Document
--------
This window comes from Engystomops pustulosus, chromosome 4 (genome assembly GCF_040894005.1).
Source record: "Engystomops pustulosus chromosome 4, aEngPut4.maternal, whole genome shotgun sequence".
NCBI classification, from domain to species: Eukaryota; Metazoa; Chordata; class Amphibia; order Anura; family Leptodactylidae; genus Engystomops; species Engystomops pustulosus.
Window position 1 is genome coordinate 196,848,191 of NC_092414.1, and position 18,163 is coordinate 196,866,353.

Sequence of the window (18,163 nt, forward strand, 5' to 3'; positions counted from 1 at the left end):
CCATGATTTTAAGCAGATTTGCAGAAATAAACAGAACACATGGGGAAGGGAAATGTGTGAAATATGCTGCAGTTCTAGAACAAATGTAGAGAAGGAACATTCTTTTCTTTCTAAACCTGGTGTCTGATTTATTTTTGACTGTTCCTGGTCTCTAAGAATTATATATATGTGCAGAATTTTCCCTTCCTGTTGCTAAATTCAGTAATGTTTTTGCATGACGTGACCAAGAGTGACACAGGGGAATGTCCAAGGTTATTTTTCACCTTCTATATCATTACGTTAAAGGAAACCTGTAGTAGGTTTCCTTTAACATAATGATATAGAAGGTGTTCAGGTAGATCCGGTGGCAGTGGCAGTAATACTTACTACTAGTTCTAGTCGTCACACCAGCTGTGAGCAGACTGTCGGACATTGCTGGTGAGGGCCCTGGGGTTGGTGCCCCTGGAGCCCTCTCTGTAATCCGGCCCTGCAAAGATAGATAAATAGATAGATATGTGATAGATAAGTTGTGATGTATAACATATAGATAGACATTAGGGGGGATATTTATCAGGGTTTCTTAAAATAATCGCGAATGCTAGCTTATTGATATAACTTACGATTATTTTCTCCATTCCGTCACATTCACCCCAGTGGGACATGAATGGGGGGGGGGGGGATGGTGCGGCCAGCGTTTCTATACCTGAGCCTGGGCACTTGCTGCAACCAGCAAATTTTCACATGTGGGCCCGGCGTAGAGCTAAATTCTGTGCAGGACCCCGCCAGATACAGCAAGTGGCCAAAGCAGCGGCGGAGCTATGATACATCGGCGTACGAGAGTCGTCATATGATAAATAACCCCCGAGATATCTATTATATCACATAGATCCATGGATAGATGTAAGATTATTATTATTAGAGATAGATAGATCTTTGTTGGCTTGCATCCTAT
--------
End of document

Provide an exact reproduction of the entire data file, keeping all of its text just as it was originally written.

This window comes from Engystomops pustulosus, chromosome 4 (genome assembly GCF_040894005.1).
Source record: "Engystomops pustulosus chromosome 4, aEngPut4.maternal, whole genome shotgun sequence".
NCBI classification, from domain to species: Eukaryota; Metazoa; Chordata; class Amphibia; order Anura; family Leptodactylidae; genus Engystomops; species Engystomops pustulosus.
Window position 1 is genome coordinate 196,848,191 of NC_092414.1, and position 18,163 is coordinate 196,866,353.

Sequence of the window (18,163 nt, forward strand, 5' to 3'; positions counted from 1 at the left end):
CCATGATTTTAAGCAGATTTGCAGAAATAAACAGAACACATGGGGAAGGGAAATGTGTGAAATATGCTGCAGTTCTAGAACAAATGTAGAGAAGGAACATTCTTTTCTTTCTAAACCTGGTGTCTGATTTATTTTTGACTGTTCCTGGTCTCTAAGAATTATATATATGTGCAGAATTTTCCCTTCCTGTTGCTAAATTCAGTAATGTTTTTGCATGACGTGACCAAGAGTGACACAGGGGAATGTCCAAGGTTATTTTTCACCTTCTATATCATTACGTTAAAGGAAACCTGTAGTAGGTTTCCTTTAACATAATGATATAGAAGGTGTTCAGGTAGATCCGGTGGCAGTGGCAGTAATACTTACTACTAGTTCTAGTCGTCACACCAGCTGTGAGCAGACTGTCGGACATTGCTGGTGAGGGCCCTGGGGTTGGTGCCCCTGGAGCCCTCTCTGTAATCCGGCCCTGCAAAGATAGATAAATAGATAGATATGTGATAGATAAGTTGTGATGTATAACATATAGATAGACATTAGGGGGGATATTTATCAGGGTTTCTTAAAATAATCGCGAATGCTAGCTTATTGATATAACTTACGATTATTTTCTCCATTCCGTCACATTCACCCCAGTGGGACATGAATGGGGGGGGGGGGGATGGTGCGGCCAGCGTTTCTATACCTGAGCCTGGGCACTTGCTGCAACCAGCAAATTTTCACATGTGGGCCCGGCGTAGAGCTAAATTCTGTGCAGGACCCCGCCAGATACAGCAAGTGGCCAAAGCAGCGGCGGAGCTATGATACATCGGCGTACGAGAGTCGTCATATGATAAATAACCCCCGAGATATCTATTATATCACATAGATCCATGGATAGATGTAAGATTATTATTATTAGAGATAGATAGATCTTTGTTGGCTTGCATCCTAT